Asbury Park, New Jersey. In a gritty parking lot strewn with rusting car hulks and surrounded by barbed wire fence, we were greeted warmly by a tall and dusty Ryan Lovelace, who ushered us into the primitive surfboard factory he's been helping set up with Asbury Park local and owner of Glide Surf Co, Phil Browne. The place is fondly known as Heavensap. From the outside it’s anything but heavenly: shortly after Phil signed the lease, the building behind it literally collapsed to rubble, with little more than a raised eyebrow by the owner.
Ryan showed us around the glassing studio and then the shaping bay at the top of a set of newly constructed stairs, covered in fresh sawdust. A few moments into our discussion Ryan, who’d already shaped three boards by 10:00am, excused himself, disappeared into a nook at the side of the shaping bay and stood facing the corner. I peered after him into the bare, dark room trying to hear whatever he was mumbling. He turned around with a large Poland Spring bottle in his hands, cut off at the neck and full of yellow liquid. He walked over to a windowless hole in the wall and emptied it into the alley behind the building. "We don't have a bathroom yet. It's kind of a boys only hangout for now."
When Phil joined us from his store across town we sat down on scraps of wood, an old barrel and some pizza boxes to talk.
Phil began to tell us his story: "I started surfing aged nine - lived on the East Coast my whole life, mostly in New Jersey. I surfed competitively for 15 years, did the whole shortboard contest thing for a while. Got really burnt out on it and stopped for four or five years. Went to school in Boston and lived in Baltimore for a couple years. Then came back five years ago and started everything again."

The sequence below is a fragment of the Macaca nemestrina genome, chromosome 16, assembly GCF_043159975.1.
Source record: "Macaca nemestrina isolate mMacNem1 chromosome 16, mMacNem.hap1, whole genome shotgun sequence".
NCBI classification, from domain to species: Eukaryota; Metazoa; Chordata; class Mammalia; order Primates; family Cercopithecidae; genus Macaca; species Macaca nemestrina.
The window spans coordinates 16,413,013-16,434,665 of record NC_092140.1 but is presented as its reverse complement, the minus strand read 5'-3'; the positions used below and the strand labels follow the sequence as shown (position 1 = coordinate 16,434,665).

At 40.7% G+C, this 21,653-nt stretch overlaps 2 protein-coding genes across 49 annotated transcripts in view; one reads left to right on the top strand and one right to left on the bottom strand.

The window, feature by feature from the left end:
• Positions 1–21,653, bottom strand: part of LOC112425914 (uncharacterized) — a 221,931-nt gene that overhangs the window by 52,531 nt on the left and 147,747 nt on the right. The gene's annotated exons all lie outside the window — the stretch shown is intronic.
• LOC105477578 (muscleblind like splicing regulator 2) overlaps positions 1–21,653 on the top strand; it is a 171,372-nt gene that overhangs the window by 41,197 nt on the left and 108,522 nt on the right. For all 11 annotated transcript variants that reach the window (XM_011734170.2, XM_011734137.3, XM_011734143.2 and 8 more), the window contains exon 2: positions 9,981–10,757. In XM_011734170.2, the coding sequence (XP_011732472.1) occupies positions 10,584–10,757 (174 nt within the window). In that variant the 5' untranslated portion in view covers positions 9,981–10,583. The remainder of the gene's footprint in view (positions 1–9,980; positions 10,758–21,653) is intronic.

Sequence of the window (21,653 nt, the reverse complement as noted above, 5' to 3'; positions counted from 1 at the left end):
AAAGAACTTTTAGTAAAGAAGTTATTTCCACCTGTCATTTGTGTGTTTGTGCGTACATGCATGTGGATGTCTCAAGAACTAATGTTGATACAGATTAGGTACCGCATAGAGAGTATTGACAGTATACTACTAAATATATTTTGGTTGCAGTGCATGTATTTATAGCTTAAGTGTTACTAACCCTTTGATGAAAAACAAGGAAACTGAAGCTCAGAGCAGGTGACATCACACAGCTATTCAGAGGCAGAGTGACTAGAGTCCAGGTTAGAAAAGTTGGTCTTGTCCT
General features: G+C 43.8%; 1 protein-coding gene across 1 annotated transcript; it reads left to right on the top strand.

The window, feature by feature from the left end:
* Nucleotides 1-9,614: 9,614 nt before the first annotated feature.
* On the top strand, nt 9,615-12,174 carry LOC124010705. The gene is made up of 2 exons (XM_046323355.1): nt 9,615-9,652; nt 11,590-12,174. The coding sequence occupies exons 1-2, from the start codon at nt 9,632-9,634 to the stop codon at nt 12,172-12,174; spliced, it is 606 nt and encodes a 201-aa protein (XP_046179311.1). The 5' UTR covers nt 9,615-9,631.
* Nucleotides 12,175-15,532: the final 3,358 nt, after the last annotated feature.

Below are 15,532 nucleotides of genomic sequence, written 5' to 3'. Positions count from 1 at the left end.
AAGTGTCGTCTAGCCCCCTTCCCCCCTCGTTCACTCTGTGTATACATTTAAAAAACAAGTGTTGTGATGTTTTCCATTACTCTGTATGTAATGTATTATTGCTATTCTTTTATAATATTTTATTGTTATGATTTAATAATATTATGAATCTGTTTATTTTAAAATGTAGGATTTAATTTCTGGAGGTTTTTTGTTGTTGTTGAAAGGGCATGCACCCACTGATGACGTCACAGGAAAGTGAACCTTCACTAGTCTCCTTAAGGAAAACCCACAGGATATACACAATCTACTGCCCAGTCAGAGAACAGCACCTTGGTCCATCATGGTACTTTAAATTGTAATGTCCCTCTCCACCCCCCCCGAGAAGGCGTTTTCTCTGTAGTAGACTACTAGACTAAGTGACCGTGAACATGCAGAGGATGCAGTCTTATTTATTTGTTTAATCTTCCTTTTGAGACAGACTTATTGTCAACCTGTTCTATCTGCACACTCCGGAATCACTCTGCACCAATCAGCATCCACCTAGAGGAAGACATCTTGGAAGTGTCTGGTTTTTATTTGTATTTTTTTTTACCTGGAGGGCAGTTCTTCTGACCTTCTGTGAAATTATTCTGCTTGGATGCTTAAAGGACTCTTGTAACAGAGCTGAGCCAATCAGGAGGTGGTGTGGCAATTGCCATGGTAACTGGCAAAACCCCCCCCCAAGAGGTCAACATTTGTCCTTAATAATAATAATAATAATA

"I had studied advertising and went into a big ad agency in the city for a while, found out what I didn't want to do for the rest of my life.... That's when I moved back to New Jersey and started thinking about opening my own store. It was about six years ago, in my mind that this alternative surf craft idea started to get a little traction. I was just over riding shortboards on the East Coast every day. The idea had legs. So many different boards to ride, so many different feelings to have; that's what started me thinking about having my own store. There was just Mollusk in Brooklyn - the surf scene in New York wasn't really such a big thing then."
"It's not like New York here [in New Jersey] - we live on the beach and guys just surf. The scene I've tried to create is getting good surfers on some different boards and just changing perspectives a little bit. Like Sam Hammer has seven Lovelace boards now. Sam still claims to this day that one of Ryan's boards is in the top three boards he's ever owned."
Ryan laughed, knowing the improbability of a hardcore performance surfer in New Jersey picking out this stick: "It's a Piggy Back - a fun sized board!"
Phil: "The reaction from people, in 2011 when I first opened, was "what is this?!" People were really tripping on this Mini Simmons I had, asking: "is that a knee board; is that a body board?" And then within a year people knew it was a Mini Simmons and how it worked. Pretty much every board I own is a demo board. It's funny how many people don't take me up on the offer... I personally no longer ride anything I would consider a shortboard. This tube board we've been working on - it's narrow, it's thick, it paddles like a dream, but it's like a low performance tube rider."